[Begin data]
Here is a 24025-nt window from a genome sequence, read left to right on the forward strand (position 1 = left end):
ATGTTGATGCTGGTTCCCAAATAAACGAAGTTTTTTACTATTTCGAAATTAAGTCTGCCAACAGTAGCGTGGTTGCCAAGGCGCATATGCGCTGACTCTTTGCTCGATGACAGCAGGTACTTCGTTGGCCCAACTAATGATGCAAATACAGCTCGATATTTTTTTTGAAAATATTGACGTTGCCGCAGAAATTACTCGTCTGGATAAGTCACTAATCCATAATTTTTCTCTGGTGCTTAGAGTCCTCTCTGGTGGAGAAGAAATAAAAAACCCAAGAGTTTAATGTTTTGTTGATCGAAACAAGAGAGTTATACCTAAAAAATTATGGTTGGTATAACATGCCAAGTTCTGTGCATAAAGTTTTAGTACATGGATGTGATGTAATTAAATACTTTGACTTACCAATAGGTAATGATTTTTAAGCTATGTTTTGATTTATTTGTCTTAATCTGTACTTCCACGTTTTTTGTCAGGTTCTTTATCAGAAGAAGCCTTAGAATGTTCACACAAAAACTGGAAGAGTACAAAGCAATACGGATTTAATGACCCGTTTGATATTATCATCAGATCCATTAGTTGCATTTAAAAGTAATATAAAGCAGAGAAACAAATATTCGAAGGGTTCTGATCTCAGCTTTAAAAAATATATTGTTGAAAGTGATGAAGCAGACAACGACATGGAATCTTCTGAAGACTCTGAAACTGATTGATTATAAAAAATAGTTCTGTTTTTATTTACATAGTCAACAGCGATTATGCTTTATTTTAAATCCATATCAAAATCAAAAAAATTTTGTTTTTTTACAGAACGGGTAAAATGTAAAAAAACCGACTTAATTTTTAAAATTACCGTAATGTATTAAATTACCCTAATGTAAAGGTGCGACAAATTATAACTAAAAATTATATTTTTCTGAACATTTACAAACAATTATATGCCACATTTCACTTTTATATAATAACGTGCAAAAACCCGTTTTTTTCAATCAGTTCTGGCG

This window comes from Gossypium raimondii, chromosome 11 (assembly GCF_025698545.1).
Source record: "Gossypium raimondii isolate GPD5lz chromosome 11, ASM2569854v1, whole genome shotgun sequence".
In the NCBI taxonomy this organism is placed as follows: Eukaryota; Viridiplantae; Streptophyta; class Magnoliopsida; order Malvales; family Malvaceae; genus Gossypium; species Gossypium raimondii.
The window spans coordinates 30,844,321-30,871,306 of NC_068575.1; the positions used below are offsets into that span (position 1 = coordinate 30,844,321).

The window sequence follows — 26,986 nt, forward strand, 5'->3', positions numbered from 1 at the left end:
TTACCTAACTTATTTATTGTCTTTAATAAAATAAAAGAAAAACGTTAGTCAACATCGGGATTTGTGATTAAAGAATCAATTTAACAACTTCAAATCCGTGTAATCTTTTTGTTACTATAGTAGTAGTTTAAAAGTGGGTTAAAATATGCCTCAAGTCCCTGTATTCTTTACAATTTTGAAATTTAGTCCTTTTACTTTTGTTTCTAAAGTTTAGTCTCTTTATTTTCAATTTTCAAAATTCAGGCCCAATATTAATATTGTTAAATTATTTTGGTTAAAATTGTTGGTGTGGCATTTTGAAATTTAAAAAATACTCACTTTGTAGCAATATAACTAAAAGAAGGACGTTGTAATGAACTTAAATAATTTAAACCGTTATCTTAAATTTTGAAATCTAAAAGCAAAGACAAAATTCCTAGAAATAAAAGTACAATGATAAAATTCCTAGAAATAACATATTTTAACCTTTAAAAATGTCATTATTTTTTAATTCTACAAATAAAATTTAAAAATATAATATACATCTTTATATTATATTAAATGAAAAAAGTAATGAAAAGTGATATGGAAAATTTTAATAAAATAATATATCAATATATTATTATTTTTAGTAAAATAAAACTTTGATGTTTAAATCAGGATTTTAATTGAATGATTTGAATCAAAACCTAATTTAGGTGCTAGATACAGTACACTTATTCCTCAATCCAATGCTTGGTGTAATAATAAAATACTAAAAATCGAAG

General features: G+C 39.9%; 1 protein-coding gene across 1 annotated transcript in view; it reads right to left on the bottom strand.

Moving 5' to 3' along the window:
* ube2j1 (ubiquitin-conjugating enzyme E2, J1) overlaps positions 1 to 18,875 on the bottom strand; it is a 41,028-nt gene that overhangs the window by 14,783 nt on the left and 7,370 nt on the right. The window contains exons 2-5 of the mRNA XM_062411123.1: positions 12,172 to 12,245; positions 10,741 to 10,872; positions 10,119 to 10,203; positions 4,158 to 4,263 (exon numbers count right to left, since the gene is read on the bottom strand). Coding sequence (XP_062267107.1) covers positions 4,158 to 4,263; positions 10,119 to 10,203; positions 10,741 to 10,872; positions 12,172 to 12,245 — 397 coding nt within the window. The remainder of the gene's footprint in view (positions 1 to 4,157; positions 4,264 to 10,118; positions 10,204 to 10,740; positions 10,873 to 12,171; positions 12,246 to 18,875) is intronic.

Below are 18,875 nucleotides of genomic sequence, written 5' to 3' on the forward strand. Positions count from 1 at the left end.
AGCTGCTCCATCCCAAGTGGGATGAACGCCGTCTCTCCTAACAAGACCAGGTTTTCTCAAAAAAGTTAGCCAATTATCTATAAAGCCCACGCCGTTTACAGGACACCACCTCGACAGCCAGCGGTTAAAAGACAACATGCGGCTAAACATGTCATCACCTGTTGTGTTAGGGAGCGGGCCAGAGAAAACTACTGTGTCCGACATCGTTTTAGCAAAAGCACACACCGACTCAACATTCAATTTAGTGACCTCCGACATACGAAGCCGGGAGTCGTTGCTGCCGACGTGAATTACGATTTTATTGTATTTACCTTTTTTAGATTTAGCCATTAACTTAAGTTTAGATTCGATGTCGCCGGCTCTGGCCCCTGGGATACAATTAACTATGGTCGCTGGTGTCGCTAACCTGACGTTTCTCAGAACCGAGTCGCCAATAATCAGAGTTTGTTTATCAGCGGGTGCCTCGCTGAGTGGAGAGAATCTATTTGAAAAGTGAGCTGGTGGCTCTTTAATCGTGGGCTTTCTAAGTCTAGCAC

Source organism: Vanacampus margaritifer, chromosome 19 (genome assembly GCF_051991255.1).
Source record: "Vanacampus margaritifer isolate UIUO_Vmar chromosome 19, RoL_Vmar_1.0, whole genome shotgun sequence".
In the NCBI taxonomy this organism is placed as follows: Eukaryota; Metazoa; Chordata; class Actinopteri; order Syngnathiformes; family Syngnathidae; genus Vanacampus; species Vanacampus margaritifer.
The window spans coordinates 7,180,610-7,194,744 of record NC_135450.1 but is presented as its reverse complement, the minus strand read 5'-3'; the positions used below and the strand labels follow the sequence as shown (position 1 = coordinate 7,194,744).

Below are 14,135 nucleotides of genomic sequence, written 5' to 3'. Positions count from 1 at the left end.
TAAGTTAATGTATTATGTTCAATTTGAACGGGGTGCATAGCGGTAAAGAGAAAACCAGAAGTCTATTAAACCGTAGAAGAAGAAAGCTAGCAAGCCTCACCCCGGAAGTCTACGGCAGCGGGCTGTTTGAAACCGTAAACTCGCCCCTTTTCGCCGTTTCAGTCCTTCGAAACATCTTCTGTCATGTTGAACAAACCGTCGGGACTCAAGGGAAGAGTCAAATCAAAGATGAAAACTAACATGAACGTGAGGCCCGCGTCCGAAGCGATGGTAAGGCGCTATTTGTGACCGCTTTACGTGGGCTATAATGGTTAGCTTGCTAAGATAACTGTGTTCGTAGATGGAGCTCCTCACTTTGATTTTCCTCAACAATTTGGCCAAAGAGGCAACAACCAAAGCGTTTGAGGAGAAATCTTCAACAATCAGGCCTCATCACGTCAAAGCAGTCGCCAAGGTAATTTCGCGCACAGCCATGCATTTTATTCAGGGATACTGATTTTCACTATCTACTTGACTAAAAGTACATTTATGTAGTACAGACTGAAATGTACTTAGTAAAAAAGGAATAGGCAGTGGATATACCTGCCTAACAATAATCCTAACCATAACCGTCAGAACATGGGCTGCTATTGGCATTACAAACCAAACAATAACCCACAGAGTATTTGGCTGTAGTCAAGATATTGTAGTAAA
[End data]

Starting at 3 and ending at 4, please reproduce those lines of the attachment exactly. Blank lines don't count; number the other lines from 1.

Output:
This window comes from Gossypium raimondii, chromosome 11 (assembly GCF_025698545.1).
Source record: "Gossypium raimondii isolate GPD5lz chromosome 11, ASM2569854v1, whole genome shotgun sequence".